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Firefighters work the line north of Portola and Lake Davis on Sept. 5, 2021. Photo courtesy of USFS

Sept. 6 Dixie Fire a.m. update: Now 910,000 acres; structures lost in Dixie Valley

By Michael Condon

Former Fire and Aviation Chief for the Plumas National Forest

Special to Plumas News


Dixie Valley will be the focus of attention today as the firefighters continue the battle to keep the fire from spreading into Dixie Valley

Yesterday and overnight, the fire was very active on the north end of Dixie Valley.  The fires burning on both sides of the valley burned together and moved into the north end of the valley with some structure loss.

Damage assessment teams will go into the area as soon as it is safe.  No further information on the extent of the damage will be available until they are able to complete their assessment.

Hand crews, engine crews, and dozers worked through the night building and strengthening  containment lines and extinguishing spot fires around structures.  They also built a fire line from the eastern edge of the valley into the recent Sugar Fire.  They will focus on trying to hold the fire north of that line today while they build and improve additional containment lines further south.

Today smoke is expected to hang in the valley and moderate fire behavior until afternoon when terrain driven up-slope winds, reinforced by southwest gradient winds, will once again produce extreme fire behavior according to the incident fire behavior analyst.

Fire in the Dixie Mountain State Game Refuge burned into the Sugar Fire scar. There are still a few thousand acres of un-burned fuel between the two fires.  Much of this is likely to burn today.  This part of the fire is all now on the interior so further spread from this burning is not a concern.  What this fire will do is produce lots of smoke that should blow out over the Honey Lake Valley.  The smoke in the valley has been a key factor in limiting the valley heating that can trigger strong down-slope winds off of the escarpment.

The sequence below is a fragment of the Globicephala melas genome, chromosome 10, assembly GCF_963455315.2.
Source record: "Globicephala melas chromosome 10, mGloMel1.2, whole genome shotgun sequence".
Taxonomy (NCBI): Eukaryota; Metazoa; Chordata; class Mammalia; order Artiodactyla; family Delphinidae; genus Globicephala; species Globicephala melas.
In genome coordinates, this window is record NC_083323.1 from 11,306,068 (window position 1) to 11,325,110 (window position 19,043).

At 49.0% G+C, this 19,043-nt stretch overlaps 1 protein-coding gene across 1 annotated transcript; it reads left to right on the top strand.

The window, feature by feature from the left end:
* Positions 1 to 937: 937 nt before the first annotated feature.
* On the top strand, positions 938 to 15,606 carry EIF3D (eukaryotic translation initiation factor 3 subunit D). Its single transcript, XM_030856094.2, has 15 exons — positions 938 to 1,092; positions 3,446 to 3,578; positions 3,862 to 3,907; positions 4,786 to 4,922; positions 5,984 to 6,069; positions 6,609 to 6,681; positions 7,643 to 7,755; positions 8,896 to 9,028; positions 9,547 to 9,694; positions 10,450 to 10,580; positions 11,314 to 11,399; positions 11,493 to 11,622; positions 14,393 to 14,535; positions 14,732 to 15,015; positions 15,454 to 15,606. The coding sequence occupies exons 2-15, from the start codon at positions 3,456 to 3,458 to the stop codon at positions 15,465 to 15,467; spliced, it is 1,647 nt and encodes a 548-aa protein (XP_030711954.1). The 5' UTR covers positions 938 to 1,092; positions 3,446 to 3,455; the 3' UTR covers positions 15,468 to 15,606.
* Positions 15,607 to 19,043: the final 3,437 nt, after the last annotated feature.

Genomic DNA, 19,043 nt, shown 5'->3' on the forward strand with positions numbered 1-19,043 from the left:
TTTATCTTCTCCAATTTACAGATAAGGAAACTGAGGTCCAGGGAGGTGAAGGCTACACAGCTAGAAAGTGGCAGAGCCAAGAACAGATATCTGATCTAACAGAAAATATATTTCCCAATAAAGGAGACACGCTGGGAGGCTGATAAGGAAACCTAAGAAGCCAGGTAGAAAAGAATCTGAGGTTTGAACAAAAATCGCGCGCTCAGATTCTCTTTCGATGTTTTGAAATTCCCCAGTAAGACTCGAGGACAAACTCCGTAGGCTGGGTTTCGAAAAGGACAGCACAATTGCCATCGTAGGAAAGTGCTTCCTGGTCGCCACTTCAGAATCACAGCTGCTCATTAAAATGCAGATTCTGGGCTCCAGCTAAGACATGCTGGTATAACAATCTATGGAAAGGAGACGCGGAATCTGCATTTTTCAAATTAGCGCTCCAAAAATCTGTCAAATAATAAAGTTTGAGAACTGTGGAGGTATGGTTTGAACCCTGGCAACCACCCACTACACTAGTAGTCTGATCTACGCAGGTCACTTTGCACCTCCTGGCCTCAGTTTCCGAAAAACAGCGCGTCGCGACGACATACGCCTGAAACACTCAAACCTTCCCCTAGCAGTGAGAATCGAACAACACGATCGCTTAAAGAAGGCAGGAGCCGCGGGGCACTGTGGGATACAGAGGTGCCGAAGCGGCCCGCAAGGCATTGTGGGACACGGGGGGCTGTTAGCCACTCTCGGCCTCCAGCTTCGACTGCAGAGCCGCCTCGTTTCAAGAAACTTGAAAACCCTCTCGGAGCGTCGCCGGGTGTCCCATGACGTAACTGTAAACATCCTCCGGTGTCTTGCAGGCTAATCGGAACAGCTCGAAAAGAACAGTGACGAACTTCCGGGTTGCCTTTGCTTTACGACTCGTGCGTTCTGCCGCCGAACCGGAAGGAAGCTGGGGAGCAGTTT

Fire behavior on the escarpment was light to moderate through much of the day yesterday until strong west winds yesterday afternoon and evening increased fire intensity. This increased the amount of fire moving off the escarpment above Highway 395.  More of the same can be expected today after 1 in the afternoon.

There are three fingers of fire burning off of the escarpment.  Fire crews will continue extinguishing the fire as it reaches the base of the slope  They have the fire boxed in with dozer lines but there is still plenty of un-burned fuel inside their containment box so activity on the escarpment could last another few days.  So far crews are able to hold the escarpment fire within containment lines.

Containment lines in the Coyote Hills Area and on Turner and Grizzly Ridges are all still holding as crews continue to mop up those areas.

Afternoon breezes are expected to increase fire activity in the Devils Punch Bowl area.  Fire managers will continue to use helicopter bucket drops to keep this fire in check as it continues to back down the slope south of Taylorsville.

Structure protection continued overnight in the Dixie Valley, Beckwourth, Clover Valley,  Portola, and the Highway 395 corridor.  That will continue today and tonight.

Firefighters on the north end will be busy again to day as they continue to be plagued by spot fires.  Gusty winds pushed the fire spreading it over 1,000 acres northeast of West Prospect Peak late yesterday.

Firefighters are working to contain another spot fire just west of Highway 44 near Bogard.  That spot fire was reported to be 25 acres yesterday evening.  So far all of the fire remains south and west of Highway 44, but day by day it is inching closer.

High pressure will hold smoke over most of the active fire area this morning limiting both fire activity and fire behavior.  The smoke will lift and winds will mostly be in the 5 to 10 mph range with stronger gusts over the ridges.  These are light winds but they will be strong enough to produce extreme fire behavior again today as they push the fire through historically dry fuels.  Fire behavior analysts are predicting spotting of up to half a mile, short crown fire runs, and rapid rates of spread.

The Dixie Fire is now 910,495 acres an increase of 16,643 since yesterday morning.  The fire is 57 percent contained.


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